Exclusive service agreements are designed to establish a loyal relationship between two partners. Specifically, these agreements act as covenants providing that, in the case of a service provider and a user, the user will procure services from the provider, and no one else.

Recently, however, an exclusive service agreement proposal between a medical laboratory and physician practices came under scrutiny by the federal government. In fact, that agreement may result in sanctions levied directly by the Department of Health and Human Services Office of the Inspector General (OIG).


Lab Proposes Strict Agreement

The agreement in question was proposed by an unidentified regional medical laboratory to certain physician practices, according to an advisory opinion offered by the OIG. The lab, which operates 45 patient service centers, alleged that just over two-thirds of its clients have between 10 and 40 percent of patients with insurance plans that only cover costs for tests run at a certain lab, and none else.

The proposal offered a solution: under the proposed exclusive service agreement, the lab would provide free services to those patients with the aforementioned insurance plans, and bill the others accordingly, those with private or federal healthcare program coverage. In exchange, per the nature of an exclusive service agreement, the laboratory would secure all of the business from the practices.


OIG Steps In

While the proposal would have ostensible benefits for the medical laboratory, it quickly came under fire from the OIG. Overall, the OIG declared that the proposal violates the Anti-Kickback Statutes (AKS) and goes against the prohibition on charging Medicaid or Medicare excessively.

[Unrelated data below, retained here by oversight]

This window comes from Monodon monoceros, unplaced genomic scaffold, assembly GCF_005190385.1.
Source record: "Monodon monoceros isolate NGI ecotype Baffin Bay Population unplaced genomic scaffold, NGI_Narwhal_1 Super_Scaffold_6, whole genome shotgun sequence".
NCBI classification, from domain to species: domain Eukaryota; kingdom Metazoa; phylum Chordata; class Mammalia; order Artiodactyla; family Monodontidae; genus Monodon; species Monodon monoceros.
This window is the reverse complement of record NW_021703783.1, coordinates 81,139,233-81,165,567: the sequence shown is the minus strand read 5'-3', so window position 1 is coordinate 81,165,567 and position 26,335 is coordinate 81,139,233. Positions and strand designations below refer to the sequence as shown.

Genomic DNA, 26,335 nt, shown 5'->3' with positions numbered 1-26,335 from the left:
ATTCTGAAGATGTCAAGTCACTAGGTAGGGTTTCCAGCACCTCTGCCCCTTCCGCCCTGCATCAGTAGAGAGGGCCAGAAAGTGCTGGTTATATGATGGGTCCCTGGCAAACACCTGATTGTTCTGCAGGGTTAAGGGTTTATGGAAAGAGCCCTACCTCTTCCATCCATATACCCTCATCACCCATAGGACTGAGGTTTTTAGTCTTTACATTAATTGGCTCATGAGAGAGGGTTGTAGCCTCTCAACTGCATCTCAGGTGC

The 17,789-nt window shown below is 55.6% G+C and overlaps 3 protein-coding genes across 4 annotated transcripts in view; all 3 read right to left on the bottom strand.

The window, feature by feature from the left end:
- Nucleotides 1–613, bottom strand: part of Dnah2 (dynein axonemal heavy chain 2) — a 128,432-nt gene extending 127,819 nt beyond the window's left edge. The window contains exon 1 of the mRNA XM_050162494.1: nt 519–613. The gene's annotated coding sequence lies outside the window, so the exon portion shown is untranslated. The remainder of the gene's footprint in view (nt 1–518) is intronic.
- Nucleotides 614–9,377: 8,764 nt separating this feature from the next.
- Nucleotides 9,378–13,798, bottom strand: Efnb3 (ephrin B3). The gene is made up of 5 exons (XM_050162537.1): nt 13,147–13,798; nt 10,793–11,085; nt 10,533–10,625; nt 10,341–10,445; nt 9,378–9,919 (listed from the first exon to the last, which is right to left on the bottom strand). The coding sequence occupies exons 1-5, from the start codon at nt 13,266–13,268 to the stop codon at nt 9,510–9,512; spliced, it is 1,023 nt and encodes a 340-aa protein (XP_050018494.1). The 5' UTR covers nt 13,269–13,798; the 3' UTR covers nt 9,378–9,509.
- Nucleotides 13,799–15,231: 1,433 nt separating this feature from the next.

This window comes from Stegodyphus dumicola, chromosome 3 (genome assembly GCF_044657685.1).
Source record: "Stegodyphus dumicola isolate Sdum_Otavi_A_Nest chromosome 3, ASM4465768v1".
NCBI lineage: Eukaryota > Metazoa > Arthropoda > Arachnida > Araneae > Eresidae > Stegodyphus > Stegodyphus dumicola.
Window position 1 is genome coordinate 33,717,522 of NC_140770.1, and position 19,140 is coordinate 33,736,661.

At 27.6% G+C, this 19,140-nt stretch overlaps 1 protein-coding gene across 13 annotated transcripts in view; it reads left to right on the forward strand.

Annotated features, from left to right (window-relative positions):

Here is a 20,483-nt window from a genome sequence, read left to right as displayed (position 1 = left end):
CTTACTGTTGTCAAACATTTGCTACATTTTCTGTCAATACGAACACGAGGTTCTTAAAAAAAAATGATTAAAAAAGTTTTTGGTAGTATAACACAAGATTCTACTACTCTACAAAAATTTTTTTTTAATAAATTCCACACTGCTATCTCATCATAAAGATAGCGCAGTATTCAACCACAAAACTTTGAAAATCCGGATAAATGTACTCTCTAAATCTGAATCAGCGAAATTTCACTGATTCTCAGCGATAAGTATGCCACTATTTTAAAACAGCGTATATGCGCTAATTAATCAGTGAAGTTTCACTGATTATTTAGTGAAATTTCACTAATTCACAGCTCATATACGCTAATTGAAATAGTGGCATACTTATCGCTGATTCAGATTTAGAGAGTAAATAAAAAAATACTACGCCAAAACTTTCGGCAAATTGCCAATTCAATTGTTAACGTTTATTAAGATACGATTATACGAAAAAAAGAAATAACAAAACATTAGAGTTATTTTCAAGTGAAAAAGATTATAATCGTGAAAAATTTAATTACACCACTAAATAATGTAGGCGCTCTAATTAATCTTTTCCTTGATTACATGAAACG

To elaborate, the OIG declared that the proposal involves federally payable services and referrals, and that the physicians received the benefit of working with only one lab, and with a free interface, one that often carries with it significant maintenance costs. As such, the OIG asserted that these incentives could be considered a form of payment for referral of federal healthcare business.

But how, exactly, does the proposal excessively charge the Medicaid or Medicare programs? Under the agreement, some patients would be charged nothing for services, while those covered by Medicare or Medicaid would be billed at regular rates. This, in reality, amounts to a two-tiered system, one in which the federal insurance programs would be charged greater amounts than other, private insurers.

For now, the OIG will continue to examine the specifics of this proposal, as well as data from the physician practices, to determined whether or not administrative sanctions are reasonable in this situation. And this should act as somewhat of a warning to those considering an exclusive service agreement; while these covenants may provide significant benefits for both parties, doing so against stated rules could certainly provoke the ire of regulatory agencies with the state and federal governments.


You may need help

As with many areas of health care laws, your agreements should be reviewed to make sure you are not in violation of Federal health care laws. If you need such reviews, please feel free to contact our Kansas City based Health Care Attorneys to learn how we might be able to help you.

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*This article is very general in nature and does not constitute legal advice.  Readers with legal questions should consult with an attorney prior to making any legal decisions.